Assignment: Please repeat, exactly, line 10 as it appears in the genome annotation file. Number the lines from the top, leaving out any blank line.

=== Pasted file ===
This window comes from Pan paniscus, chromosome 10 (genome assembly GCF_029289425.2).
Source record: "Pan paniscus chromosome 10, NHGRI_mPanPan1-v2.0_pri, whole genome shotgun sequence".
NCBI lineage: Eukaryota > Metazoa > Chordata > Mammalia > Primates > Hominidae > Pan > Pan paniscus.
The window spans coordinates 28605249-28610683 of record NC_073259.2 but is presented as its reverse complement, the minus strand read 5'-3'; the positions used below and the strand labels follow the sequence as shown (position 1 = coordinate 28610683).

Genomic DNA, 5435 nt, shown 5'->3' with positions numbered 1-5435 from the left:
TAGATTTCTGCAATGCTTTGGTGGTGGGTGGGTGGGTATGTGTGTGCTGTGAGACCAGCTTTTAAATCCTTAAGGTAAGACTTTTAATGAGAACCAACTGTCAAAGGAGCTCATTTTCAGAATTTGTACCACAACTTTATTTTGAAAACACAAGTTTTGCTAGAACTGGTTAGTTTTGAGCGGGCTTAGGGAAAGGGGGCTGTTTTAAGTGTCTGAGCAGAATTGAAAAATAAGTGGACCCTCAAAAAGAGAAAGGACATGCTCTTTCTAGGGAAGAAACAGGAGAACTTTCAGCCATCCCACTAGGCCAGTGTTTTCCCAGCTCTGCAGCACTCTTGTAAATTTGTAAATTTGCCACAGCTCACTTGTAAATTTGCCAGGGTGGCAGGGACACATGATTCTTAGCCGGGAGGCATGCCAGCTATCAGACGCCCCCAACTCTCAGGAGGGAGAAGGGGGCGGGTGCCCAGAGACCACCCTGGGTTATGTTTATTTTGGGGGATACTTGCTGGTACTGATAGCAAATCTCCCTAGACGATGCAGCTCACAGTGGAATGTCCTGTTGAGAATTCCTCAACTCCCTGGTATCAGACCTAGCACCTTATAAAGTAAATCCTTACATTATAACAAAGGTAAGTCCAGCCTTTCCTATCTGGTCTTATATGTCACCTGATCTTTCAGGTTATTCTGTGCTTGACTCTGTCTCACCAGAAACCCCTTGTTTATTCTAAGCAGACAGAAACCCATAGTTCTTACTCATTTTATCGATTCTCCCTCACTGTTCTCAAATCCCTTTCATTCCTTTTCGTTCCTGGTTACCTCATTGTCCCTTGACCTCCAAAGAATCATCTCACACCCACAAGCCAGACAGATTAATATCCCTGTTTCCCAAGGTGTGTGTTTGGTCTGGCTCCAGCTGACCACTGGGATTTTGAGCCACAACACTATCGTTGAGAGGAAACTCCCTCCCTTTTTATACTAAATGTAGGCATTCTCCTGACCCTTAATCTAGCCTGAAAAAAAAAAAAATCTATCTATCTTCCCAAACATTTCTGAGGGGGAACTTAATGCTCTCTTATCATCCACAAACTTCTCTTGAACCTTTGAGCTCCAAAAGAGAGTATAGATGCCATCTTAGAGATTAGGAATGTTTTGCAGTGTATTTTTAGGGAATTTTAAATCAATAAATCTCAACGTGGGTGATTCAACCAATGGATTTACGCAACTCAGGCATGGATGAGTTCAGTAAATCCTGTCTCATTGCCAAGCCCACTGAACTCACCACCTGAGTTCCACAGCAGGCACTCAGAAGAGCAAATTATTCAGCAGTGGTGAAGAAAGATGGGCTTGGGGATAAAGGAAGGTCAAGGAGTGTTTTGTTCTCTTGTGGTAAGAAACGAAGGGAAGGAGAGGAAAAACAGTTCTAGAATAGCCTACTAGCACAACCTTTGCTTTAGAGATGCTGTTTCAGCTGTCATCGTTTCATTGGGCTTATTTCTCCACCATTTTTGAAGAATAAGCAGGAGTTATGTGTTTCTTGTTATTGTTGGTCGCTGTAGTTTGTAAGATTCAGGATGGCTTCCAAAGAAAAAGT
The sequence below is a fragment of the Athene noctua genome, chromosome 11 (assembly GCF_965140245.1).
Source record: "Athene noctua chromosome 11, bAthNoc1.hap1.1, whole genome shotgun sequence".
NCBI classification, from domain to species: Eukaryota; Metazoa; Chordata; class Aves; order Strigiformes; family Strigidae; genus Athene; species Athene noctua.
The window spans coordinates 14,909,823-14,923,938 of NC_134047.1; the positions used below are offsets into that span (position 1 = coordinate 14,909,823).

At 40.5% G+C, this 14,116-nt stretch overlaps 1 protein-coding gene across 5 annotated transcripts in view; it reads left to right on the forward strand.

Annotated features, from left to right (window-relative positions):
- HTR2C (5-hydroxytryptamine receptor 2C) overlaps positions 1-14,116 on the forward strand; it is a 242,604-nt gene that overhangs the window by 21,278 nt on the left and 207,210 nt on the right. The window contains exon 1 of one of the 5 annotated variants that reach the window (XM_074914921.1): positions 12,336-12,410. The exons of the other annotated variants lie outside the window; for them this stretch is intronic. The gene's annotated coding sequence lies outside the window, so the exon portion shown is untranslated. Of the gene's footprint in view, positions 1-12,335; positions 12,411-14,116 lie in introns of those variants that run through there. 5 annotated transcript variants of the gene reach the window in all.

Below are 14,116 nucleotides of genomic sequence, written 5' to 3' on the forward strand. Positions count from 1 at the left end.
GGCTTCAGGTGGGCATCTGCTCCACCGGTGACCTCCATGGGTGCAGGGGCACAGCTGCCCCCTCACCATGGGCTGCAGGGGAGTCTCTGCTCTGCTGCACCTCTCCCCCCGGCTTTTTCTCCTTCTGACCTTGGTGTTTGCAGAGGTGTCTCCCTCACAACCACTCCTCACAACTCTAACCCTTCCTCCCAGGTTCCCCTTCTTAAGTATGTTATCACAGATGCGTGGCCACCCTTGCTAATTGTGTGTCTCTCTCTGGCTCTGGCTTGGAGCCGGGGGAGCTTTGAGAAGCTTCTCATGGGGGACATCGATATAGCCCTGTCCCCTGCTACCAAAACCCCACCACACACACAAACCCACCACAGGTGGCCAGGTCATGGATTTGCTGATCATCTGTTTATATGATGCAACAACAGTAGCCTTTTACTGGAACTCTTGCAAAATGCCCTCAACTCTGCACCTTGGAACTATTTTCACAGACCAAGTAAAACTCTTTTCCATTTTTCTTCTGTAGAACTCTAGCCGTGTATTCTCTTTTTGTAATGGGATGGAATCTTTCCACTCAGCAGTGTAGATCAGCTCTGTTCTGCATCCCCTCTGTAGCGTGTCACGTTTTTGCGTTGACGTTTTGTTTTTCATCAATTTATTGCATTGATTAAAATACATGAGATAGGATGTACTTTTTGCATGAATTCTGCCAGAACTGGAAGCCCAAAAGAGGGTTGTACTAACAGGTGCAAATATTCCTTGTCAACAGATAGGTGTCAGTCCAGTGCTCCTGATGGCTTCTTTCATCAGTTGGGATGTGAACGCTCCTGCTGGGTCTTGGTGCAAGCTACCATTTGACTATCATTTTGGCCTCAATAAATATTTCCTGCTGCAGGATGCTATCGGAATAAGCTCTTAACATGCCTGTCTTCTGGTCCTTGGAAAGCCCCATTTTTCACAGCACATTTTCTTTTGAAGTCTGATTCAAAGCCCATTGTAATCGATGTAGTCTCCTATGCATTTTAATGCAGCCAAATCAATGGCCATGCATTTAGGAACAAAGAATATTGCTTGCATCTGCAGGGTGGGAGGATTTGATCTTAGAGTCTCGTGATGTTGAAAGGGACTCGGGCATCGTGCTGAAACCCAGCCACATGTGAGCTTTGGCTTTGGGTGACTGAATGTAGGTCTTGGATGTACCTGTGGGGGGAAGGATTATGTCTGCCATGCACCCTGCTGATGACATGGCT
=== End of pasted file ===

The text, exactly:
The window spans coordinates 14,909,823-14,923,938 of NC_134047.1; the positions used below are offsets into that span (position 1 = coordinate 14,909,823).